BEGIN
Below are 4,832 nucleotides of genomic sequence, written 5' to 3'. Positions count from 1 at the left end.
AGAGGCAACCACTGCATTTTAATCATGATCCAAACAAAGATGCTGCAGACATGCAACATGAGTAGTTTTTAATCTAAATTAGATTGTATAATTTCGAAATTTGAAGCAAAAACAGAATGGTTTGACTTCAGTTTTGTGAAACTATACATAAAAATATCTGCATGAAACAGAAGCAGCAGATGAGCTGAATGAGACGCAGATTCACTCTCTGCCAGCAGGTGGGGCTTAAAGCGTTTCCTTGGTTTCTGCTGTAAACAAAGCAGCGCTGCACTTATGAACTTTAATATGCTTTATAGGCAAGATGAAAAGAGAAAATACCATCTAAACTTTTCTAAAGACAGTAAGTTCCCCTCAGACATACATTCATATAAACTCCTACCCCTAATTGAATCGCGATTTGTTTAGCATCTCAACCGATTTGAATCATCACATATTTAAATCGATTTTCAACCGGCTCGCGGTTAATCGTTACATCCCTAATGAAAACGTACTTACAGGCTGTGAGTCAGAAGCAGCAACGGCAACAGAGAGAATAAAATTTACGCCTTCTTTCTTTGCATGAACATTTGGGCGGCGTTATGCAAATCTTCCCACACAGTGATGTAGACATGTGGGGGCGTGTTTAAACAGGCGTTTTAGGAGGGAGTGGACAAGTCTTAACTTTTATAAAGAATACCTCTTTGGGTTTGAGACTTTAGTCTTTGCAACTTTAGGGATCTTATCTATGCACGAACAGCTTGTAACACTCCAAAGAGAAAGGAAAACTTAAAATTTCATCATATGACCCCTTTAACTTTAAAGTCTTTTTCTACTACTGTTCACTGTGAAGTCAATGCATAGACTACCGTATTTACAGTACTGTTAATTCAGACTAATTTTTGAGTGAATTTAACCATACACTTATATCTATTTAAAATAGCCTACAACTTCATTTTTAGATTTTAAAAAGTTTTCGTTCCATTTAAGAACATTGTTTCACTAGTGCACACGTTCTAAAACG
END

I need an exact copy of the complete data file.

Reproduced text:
Below are 4,832 nucleotides of genomic sequence, written 5' to 3'. Positions count from 1 at the left end.
AGAGGCAACCACTGCATTTTAATCATGATCCAAACAAAGATGCTGCAGACATGCAACATGAGTAGTTTTTAATCTAAATTAGATTGTATAATTTCGAAATTTGAAGCAAAAACAGAATGGTTTGACTTCAGTTTTGTGAAACTATACATAAAAATATCTGCATGAAACAGAAGCAGCAGATGAGCTGAATGAGACGCAGATTCACTCTCTGCCAGCAGGTGGGGCTTAAAGCGTTTCCTTGGTTTCTGCTGTAAACAAAGCAGCGCTGCACTTATGAACTTTAATATGCTTTATAGGCAAGATGAAAAGAGAAAATACCATCTAAACTTTTCTAAAGACAGTAAGTTCCCCTCAGACATACATTCATATAAACTCCTACCCCTAATTGAATCGCGATTTGTTTAGCATCTCAACCGATTTGAATCATCACATATTTAAATCGATTTTCAACCGGCTCGCGGTTAATCGTTACATCCCTAATGAAAACGTACTTACAGGCTGTGAGTCAGAAGCAGCAACGGCAACAGAGAGAATAAAATTTACGCCTTCTTTCTTTGCATGAACATTTGGGCGGCGTTATGCAAATCTTCCCACACAGTGATGTAGACATGTGGGGGCGTGTTTAAACAGGCGTTTTAGGAGGGAGTGGACAAGTCTTAACTTTTATAAAGAATACCTCTTTGGGTTTGAGACTTTAGTCTTTGCAACTTTAGGGATCTTATCTATGCACGAACAGCTTGTAACACTCCAAAGAGAAAGGAAAACTTAAAATTTCATCATATGACCCCTTTAACTTTAAAGTCTTTTTCTACTACTGTTCACTGTGAAGTCAATGCATAGACTACCGTATTTACAGTACTGTTAATTCAGACTAATTTTTGAGTGAATTTAACCATACACTTATATCTATTTAAAATAGCCTACAACTTCATTTTTAGATTTTAAAAAGTTTTCGTTCCATTTAAGAACATTGTTTCACTAGTGCACACGTTCTAAAACG